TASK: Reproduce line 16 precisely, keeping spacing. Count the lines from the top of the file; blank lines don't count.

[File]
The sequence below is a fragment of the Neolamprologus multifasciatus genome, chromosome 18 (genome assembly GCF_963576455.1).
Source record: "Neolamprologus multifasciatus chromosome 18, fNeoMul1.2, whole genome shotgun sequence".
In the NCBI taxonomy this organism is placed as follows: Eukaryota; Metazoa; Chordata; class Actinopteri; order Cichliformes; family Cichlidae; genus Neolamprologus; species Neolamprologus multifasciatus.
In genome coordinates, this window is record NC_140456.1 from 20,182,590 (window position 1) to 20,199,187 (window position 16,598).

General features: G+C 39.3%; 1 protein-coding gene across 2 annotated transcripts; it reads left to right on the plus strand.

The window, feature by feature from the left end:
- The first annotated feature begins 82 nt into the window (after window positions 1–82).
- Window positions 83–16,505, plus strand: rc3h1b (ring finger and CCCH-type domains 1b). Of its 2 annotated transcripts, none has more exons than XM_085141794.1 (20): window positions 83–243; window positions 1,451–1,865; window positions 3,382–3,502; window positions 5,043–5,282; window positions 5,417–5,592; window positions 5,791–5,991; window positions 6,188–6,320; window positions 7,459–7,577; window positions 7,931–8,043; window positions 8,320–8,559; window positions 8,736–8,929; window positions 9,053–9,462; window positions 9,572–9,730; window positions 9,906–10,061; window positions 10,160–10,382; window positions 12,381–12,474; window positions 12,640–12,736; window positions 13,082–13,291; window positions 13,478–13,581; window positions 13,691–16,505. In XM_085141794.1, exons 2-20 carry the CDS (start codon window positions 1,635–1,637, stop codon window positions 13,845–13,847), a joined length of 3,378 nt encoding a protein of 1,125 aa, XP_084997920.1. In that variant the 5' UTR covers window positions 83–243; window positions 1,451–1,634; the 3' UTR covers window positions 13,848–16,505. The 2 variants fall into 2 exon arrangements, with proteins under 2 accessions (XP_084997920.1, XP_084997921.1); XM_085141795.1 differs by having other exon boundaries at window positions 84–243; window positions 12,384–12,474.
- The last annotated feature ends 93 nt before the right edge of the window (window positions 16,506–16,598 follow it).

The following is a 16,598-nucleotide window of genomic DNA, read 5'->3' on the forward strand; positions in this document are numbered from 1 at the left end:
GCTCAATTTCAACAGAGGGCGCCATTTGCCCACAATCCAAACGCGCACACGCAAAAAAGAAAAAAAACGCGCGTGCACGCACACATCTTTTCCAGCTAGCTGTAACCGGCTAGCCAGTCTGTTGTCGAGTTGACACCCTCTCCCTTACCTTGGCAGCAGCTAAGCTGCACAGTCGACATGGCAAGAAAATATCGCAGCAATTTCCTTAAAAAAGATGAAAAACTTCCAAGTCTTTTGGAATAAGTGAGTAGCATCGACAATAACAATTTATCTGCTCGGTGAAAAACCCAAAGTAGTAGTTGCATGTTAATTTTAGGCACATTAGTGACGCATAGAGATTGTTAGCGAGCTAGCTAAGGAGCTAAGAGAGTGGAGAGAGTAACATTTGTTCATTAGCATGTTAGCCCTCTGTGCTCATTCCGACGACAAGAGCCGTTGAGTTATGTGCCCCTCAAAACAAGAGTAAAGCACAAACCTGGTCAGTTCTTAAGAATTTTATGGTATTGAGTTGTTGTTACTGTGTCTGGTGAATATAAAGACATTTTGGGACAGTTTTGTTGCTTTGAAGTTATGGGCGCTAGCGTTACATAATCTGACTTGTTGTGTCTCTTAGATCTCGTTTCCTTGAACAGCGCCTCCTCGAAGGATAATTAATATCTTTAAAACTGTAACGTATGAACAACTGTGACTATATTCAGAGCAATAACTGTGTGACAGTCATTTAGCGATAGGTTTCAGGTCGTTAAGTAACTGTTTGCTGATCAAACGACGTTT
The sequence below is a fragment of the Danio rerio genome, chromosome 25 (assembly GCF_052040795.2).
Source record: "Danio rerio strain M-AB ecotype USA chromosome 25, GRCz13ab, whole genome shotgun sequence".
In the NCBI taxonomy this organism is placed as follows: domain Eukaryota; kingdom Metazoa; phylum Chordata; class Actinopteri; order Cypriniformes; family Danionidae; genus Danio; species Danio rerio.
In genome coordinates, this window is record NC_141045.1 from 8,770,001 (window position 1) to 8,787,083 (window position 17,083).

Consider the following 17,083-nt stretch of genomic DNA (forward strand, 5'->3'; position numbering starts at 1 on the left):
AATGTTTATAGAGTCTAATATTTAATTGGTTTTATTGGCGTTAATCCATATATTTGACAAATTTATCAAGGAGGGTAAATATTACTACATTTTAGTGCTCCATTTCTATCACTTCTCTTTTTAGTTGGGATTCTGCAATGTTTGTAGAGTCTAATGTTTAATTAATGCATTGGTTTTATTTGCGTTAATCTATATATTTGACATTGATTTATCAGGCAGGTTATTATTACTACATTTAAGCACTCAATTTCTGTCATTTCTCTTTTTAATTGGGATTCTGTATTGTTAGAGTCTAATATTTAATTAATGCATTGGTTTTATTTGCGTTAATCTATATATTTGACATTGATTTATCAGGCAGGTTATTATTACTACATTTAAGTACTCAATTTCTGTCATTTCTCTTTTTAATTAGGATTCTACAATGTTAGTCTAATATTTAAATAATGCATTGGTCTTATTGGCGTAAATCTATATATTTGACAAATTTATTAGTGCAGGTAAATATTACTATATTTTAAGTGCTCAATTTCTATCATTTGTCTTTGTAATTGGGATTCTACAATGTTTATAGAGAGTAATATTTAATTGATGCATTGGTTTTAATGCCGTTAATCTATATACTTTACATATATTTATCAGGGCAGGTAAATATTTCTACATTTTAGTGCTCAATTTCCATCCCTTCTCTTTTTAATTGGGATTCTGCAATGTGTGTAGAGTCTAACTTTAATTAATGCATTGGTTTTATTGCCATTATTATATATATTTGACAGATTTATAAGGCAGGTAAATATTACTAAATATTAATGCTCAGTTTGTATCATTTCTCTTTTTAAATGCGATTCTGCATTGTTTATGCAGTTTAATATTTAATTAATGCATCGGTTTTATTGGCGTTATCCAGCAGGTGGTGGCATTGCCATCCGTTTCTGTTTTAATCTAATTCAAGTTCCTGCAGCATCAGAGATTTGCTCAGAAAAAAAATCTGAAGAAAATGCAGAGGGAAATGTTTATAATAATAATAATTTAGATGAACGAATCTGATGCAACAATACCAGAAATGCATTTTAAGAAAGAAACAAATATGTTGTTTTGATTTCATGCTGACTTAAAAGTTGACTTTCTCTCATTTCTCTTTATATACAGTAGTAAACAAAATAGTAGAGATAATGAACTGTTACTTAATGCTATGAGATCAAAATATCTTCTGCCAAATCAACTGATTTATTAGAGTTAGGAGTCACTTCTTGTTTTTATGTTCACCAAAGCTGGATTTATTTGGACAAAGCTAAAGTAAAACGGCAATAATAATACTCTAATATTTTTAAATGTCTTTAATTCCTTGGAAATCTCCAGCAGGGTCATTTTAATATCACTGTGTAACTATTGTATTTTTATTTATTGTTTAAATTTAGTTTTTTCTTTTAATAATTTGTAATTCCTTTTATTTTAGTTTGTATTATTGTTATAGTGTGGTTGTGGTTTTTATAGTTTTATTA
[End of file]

Consider the following 17,083-nt stretch of genomic DNA (forward strand, 5'->3'; position numbering starts at 1 on the left):